Friday, March 23, 2018
Read Exodus 20:16
“You shall not give false testimony against your neighbor.”
As I mentioned before, God gave us 10 Commandments and 10 fingers – I think so we could have 10 handy reminders of these 10 relational guidelines. Relationships matter to a loving, relational God. And false witness against another is anti-relational.
Now I’ll confess, I titled this devotional with a lie; I ommitted one of my fingers. It’s 90% true, but still a lie. Is that a violation of this commandment? I think not, because I find no grounds on which that omission does you any harm. It may not be helpful in establishing my character as truthful, which only harms me.
This commandment, in keeping with the relational theme, has as it’s standard harm to another. My lie, though 90% accurate and harmless, is still a lie. Some would say this commandment forbids it, but I don’t think it does (though Col 3:9 and Eph 4:25 would).
Importantly, the focus of this commandment is a lie or mistruth about or to another that could unjustifiably harm them or others. Let me explain… It is justifiable if a man comes to my door with a weapon, threatening to harm my wife and family, to lie to him to protect my family. It is justifiable, if you serve the U.S. Military in the battlefield, to wear camouflage to intentionally deceive (lie to) your enemy – you must, otherwise, you and your fellow soldiers will be hurt. This commandment does not compel truth that puts others in the way of unnecessary harm, but it forbids lies that wound another whom you are called to love.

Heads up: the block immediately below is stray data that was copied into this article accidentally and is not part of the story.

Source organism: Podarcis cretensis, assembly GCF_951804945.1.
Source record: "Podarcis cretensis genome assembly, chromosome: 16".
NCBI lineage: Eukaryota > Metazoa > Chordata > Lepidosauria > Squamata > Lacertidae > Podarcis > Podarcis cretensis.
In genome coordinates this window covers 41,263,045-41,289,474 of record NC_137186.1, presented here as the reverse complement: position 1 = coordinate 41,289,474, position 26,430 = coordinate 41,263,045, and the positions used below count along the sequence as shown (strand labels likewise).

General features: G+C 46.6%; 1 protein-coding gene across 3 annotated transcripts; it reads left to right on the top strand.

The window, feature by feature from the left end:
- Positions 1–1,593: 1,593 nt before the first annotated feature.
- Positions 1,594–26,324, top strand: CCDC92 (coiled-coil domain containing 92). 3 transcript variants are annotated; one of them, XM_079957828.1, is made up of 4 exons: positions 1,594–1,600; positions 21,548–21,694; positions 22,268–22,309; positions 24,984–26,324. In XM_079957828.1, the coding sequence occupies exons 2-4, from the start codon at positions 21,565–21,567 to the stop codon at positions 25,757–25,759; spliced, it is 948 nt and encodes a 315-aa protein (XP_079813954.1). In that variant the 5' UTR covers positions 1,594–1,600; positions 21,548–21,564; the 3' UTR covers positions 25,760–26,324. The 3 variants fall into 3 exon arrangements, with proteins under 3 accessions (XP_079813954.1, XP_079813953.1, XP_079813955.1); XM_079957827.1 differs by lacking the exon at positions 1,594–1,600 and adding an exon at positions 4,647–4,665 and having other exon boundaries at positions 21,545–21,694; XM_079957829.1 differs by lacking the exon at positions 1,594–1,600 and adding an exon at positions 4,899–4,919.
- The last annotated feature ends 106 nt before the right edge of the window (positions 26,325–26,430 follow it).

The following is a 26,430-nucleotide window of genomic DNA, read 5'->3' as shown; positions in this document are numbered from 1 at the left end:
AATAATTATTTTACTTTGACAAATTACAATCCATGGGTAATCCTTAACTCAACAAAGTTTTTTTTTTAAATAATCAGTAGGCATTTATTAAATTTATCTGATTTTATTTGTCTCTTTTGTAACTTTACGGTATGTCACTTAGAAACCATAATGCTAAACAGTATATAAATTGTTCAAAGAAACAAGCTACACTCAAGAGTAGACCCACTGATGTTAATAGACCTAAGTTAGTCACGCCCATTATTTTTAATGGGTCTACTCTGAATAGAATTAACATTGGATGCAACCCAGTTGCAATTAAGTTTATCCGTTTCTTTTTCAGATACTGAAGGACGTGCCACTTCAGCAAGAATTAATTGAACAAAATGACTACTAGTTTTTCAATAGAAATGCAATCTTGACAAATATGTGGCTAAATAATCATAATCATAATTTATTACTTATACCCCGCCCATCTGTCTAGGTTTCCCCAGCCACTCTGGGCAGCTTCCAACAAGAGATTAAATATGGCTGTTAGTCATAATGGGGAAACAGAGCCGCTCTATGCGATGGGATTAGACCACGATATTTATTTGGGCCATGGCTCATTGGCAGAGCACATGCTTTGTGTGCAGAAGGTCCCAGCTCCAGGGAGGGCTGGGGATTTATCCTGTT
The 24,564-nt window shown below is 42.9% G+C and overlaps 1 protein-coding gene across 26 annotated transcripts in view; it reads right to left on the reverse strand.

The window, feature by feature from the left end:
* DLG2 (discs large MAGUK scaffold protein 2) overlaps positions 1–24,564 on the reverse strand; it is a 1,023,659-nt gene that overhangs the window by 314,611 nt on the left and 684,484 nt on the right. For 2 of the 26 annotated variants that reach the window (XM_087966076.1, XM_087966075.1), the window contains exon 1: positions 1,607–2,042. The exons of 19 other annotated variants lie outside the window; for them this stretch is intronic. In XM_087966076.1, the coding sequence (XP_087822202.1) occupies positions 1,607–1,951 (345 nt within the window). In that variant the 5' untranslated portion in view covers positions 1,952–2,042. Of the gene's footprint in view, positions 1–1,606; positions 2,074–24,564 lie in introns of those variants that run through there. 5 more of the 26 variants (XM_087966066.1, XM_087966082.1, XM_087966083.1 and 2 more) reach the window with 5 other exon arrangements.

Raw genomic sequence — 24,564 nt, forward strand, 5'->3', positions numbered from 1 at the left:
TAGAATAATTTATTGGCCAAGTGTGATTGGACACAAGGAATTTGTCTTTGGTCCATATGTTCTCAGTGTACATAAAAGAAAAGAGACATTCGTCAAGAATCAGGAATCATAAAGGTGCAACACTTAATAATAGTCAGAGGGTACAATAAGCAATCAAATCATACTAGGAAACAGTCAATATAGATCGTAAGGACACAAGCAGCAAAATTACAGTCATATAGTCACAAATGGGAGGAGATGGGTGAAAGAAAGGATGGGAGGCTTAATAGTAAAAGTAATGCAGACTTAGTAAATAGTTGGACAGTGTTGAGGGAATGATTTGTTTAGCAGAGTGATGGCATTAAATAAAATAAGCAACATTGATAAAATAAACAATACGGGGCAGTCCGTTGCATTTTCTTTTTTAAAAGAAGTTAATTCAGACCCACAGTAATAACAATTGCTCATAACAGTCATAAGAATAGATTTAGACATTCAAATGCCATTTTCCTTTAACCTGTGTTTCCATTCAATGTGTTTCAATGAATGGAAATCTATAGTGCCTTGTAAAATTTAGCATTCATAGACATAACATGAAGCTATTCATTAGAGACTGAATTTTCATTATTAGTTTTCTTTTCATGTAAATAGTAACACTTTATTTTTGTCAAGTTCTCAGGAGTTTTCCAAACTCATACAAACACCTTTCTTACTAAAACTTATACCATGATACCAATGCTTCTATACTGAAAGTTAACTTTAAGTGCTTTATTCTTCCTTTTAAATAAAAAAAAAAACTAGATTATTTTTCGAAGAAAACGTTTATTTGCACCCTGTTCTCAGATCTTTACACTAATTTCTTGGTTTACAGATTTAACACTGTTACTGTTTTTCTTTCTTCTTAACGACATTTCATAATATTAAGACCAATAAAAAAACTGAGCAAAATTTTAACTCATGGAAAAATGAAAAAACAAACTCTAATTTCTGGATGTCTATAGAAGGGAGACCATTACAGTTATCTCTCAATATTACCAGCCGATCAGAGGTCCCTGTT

For example, if a car salesperson lies to a prospective customer (neighbor) to win his business, he has violated this commandment, putting his gain above his neighbor. If you speak a falsehood about a person (or a half/unsubstantiated truth), then you potentially wound the perception others have about their character and wound that person. The point is, we are forbidden from deceiving or potentially hurting others with untruths, when such untruths are not clearly justified to protect the innocent (or those engaged in a just war).
The New Testament axiom to cover our 10 fingers would be: ‘Love your neighbor as yourself’ (Mk 12:31). In other words, would I want to be talked about in this way or would I welcome this untruth as truly good for me? If the answer is no, then our mouths must at least be silent, or at best, speak the truth – for “the truth will set you free” (Jn 8:32).
Father, sometimes the truth is simple and sometimes these things are more complicated than we might like. Give me the wisdom to speak truth in love, for the good of others and for building them up in love. Amen.